When Picky Eating is really Problem Feeding
Mealtime should be an enjoyable time for families to bond and nourish their bodies. Unfortunately, if you have a child who is a picky eater meal times are anything but fun. Picky eating usually starts somewhere after the first birthday and can continue through life. So, what constitutes a picky eater?
A Picky Eater
- Has a repertoire of 30 foods or fewer
- Wants to eat only certain foods for days at a time
- Will switch to other foods and eat them over and over again, but will eventually want to go back to their former favorites
- Doesn’t like foods to touch one another
- Will not eat certain foods unless they are a certain temperature and/or consistency
A Problem Feeder
But what if it is more severe than just picky eating? Well then you might have a problem feeder on your hands. A problem feeder would be a child who:
- Has a repertoire of less than 20 foods
- Will eat only foods like deep fried chicken fingers, hot dogs, pasta, and pizza and appears to be addicted to them
- Will begin to eat a food and will request only this food, eat it for several months, then switch to something else
- Has a strong phobic reaction to new foods and will often throw a tantrum, scream, kick and/or refuse to eat
- Rejects an entire food group, such as vegetables or fruits
- Does not want to touch food
With problem feeders, feeding was never easy, even from infancy. Some typical warning signs for a problem feeder might be poor latch or a hard time with bottles. They might struggle to finish meals or have a hard time transitioning from a bottle to a cup. Problem feeders, as they get older, might appear to not enjoy eating at all or actually appear to be scared of their food. One problem that almost all problem feeders share is weak facial muscles. Weak facial muscles will then present as delays in speech. Speaking and eating are controlled by the same muscles so if they have weak facial muscles then both speech and eating are going to be affected.
A child who has a brain imbalance, like we talked about in our other behavior blogs, will also present with sensory processing disorder, at least to some degree. A sensory compromised child is one who either has an over or under active sensory system. The most commonly affected sensory systems are smell and taste, which obviously are directly related to eating. A child who has an over active sensory system craves more sensory input and might eat more than usual and will most likely gravitate toward spicy foods or foods that are more “grown up”. On the flip side, a child who has an under active sensory system is easily overwhelmed by sensory input. For these kids clothing, crowds (even small crowds), bright lights and loud noises can all be unsettling. Then think about adding food to these situations and they will become totally overwhelmed! Children with overactive sensory systems may avoid food because of the way it looks or feels or they may spit it out as they chew because the texture is changing. The sight of some foods might even make them gag or throw up. These are the kids who insist on eating the same foods everyday, day in and day out. How these kids react to food, depends on the severity of their brain imbalance. Remember, problem eaters are not trying to ruin your nice family meal or hurt your feelings when they refuse to try something. Their behaviors are not intentional.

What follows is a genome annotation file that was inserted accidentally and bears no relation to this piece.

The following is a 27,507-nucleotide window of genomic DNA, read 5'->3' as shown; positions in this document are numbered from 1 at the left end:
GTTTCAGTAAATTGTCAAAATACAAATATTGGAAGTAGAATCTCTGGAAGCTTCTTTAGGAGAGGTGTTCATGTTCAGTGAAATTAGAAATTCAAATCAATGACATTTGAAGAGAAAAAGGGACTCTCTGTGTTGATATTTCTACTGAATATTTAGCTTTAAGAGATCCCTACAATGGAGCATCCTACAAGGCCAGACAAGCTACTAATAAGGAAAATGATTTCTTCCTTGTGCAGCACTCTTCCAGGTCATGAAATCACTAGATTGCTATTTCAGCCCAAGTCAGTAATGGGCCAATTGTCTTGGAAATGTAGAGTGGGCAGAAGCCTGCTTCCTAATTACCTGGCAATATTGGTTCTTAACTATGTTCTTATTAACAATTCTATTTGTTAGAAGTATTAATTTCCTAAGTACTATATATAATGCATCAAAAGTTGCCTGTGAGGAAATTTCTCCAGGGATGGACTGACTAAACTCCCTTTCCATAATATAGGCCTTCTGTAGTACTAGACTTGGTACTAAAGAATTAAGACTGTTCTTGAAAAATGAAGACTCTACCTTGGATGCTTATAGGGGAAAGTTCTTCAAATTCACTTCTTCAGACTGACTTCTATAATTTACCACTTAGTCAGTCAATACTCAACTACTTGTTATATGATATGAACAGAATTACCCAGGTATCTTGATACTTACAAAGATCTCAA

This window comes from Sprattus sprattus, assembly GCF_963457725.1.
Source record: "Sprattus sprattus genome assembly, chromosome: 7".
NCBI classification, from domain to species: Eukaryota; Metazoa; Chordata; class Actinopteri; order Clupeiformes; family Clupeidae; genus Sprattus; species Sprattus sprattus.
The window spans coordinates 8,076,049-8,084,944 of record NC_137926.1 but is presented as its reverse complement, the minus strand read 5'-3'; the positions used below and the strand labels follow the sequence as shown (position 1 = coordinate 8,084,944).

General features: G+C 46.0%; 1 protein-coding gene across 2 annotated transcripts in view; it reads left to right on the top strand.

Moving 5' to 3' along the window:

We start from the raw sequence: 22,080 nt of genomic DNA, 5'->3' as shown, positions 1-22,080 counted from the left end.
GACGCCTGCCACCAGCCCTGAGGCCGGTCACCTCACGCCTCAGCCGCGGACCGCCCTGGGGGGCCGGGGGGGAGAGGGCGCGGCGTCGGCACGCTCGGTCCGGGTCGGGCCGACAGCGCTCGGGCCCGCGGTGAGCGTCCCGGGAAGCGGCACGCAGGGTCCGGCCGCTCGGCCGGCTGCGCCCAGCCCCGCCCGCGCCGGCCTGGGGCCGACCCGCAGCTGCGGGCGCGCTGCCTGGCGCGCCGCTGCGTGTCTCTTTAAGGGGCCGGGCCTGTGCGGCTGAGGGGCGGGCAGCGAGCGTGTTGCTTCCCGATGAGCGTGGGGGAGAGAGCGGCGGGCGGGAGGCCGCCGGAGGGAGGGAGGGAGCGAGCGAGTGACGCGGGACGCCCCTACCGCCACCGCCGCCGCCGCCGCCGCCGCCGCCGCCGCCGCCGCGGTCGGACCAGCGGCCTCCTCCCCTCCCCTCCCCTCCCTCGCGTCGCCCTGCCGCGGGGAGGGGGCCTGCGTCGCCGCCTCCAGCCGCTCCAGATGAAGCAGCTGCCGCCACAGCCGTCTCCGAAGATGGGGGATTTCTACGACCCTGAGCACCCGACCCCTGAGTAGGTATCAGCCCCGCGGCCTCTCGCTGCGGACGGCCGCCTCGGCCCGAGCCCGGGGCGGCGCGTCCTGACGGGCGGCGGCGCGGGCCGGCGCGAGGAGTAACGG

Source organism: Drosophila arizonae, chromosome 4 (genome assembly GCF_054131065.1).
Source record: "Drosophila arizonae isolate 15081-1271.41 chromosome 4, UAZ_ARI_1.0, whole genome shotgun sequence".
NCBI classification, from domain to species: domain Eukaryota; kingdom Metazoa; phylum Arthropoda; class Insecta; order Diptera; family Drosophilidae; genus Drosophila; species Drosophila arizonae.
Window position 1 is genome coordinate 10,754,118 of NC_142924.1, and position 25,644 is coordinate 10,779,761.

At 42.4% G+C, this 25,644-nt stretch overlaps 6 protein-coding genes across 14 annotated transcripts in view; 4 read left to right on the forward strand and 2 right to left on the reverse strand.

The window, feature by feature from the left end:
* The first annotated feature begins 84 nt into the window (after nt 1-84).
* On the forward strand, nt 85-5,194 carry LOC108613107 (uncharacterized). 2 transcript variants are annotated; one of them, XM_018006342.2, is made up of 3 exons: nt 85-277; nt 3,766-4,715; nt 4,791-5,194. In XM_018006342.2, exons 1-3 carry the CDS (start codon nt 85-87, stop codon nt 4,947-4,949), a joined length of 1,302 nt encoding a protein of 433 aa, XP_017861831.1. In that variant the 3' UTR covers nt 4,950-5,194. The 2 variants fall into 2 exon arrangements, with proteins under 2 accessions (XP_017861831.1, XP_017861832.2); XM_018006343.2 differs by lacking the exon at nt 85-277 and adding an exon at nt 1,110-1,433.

What Can I Do Myself?
So how can we help our kids with sensory issues in regards to food? First, try to determine which sense(es) are the most under or over stimulated. Second, start on a good probiotic. When your child has a poor diet, lacking in variety, it has an impact on the diversity of the bacteria in the gut. (Read up on the brain-gut connection if you haven’t already.) Then try one of the following “tricks”:
- Proprioception: our ability to feel ourselves in space, what makes us feel grounded. A child with poor proprioception is not aware of their own body and this will cause them to feel anxious and unsafe in situations where there is a lot of sensory stimulation, like the family table.